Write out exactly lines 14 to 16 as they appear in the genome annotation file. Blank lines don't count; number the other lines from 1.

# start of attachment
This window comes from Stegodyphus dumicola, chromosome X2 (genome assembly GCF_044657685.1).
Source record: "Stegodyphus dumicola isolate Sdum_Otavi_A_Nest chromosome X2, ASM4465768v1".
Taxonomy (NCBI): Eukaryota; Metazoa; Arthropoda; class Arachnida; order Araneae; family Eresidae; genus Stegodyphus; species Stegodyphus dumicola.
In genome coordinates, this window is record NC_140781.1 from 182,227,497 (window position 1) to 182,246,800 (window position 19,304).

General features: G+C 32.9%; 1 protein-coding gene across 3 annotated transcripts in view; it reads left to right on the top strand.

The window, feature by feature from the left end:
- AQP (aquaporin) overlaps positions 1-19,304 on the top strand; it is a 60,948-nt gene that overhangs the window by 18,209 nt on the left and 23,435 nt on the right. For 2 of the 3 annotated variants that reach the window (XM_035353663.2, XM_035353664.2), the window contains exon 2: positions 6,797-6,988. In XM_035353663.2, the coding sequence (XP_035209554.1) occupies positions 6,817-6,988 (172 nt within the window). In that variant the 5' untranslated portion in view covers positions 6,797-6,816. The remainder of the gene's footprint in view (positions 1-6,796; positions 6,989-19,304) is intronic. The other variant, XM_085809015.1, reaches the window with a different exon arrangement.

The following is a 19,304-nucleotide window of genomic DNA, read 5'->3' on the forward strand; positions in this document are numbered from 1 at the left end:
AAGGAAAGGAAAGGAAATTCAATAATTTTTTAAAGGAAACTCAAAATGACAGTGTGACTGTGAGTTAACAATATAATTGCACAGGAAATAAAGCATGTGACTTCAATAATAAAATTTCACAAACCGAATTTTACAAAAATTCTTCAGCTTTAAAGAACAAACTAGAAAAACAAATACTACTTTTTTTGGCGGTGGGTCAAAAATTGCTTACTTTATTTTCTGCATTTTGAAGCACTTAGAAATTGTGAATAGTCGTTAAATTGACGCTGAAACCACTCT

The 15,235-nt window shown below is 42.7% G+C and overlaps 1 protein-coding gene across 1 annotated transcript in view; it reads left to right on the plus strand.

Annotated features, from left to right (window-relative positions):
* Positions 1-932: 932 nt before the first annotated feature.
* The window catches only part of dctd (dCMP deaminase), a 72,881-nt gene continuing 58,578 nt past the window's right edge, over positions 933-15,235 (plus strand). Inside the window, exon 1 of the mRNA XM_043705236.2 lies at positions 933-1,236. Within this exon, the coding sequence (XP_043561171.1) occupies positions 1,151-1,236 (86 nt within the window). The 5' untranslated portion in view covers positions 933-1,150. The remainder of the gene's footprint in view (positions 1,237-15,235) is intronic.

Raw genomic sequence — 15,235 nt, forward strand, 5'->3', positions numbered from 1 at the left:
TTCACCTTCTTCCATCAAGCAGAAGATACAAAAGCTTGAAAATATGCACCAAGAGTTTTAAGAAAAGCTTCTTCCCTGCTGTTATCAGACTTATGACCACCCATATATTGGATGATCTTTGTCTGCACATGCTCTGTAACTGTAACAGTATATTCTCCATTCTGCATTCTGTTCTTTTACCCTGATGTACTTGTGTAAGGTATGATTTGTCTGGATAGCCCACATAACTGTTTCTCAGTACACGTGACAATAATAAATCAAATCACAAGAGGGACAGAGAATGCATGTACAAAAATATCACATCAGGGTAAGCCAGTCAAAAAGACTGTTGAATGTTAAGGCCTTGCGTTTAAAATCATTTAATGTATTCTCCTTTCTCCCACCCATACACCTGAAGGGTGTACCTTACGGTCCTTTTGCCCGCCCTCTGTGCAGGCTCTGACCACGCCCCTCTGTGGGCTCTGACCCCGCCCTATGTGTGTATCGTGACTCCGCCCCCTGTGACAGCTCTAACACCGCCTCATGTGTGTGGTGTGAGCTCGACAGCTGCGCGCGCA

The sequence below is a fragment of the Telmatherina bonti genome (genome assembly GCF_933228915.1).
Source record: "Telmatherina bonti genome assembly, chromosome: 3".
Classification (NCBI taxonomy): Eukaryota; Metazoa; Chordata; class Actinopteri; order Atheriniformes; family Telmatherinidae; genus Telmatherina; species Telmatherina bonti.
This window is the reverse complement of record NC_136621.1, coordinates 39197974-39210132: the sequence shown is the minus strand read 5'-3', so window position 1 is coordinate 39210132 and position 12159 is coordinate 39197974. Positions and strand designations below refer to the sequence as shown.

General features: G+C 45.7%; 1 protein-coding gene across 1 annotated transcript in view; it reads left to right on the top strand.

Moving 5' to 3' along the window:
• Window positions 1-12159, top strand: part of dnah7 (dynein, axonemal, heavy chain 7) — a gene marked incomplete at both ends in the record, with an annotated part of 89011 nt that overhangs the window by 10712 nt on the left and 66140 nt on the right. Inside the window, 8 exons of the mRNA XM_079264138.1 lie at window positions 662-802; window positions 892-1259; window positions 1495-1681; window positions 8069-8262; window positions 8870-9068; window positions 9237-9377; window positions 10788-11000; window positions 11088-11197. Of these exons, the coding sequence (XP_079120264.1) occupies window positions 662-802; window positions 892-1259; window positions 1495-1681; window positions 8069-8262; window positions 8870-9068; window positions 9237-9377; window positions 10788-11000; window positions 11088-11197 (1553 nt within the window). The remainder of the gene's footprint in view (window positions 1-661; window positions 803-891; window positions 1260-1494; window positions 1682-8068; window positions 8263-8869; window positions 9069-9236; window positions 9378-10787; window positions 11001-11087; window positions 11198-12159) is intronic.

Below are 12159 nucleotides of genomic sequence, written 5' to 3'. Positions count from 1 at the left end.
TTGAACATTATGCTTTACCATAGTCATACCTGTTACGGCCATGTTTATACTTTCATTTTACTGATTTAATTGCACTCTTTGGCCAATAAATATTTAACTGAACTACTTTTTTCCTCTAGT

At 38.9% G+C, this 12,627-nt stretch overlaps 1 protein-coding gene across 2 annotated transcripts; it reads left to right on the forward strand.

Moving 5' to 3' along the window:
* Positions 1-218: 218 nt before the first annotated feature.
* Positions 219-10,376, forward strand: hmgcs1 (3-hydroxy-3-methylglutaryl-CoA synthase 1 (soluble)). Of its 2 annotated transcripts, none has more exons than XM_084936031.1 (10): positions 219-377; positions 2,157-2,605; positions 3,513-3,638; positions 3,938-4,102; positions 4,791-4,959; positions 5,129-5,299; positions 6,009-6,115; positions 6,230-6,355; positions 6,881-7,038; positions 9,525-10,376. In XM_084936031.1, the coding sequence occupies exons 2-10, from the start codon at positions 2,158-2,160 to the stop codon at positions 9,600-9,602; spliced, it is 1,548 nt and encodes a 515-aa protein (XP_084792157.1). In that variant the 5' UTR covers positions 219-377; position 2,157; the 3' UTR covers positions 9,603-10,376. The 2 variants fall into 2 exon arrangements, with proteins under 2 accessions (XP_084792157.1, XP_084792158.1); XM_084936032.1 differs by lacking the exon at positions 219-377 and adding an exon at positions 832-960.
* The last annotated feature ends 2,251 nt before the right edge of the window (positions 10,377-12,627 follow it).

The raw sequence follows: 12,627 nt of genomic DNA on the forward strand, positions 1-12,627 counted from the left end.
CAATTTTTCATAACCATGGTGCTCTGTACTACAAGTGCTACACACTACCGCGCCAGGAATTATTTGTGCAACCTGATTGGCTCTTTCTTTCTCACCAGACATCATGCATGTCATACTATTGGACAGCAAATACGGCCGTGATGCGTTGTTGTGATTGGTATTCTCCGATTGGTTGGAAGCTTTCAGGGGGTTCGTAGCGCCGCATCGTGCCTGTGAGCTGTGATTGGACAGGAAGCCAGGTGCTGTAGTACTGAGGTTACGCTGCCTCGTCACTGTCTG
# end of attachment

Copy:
Raw genomic sequence — 15,235 nt, forward strand, 5'->3', positions numbered from 1 at the left:
TTCACCTTCTTCCATCAAGCAGAAGATACAAAAGCTTGAAAATATGCACCAAGAGTTTTAAGAAAAGCTTCTTCCCTGCTGTTATCAGACTTATGACCACCCATATATTGGATGATCTTTGTCTGCACATGCTCTGTAACTGTAACAGTATATTCTCCATTCTGCATTCTGTTCTTTTACCCTGATGTACTTGTGTAAGGTATGATTTGTCTGGATAGCCCACATAACTGTTTCTCAGTACACGTGACAATAATAAATCAAATCACAAGAGGGACAGAGAATGCATGTACAAAAATATCACATCAGGGTAAGCCAGTCAAAAAGACTGTTGAATGTTAAGGCCTTGCGTTTAAAATCATTTAATGTATTCTCCTTTCTCCCACCCATACACCTGAAGGGTGTACCTTACGGTCCTTTTGCCCGCCCTCTGTGCAGGCTCTGACCACGCCCCTCTGTGGGCTCTGACCCCGCCCTATGTGTGTATCGTGACTCCGCCCCCTGTGACAGCTCTAACACCGCCTCATGTGTGTGGTGTGAGCTCGACAGCTGCGCGCGCA

The sequence below is a fragment of the Telmatherina bonti genome (genome assembly GCF_933228915.1).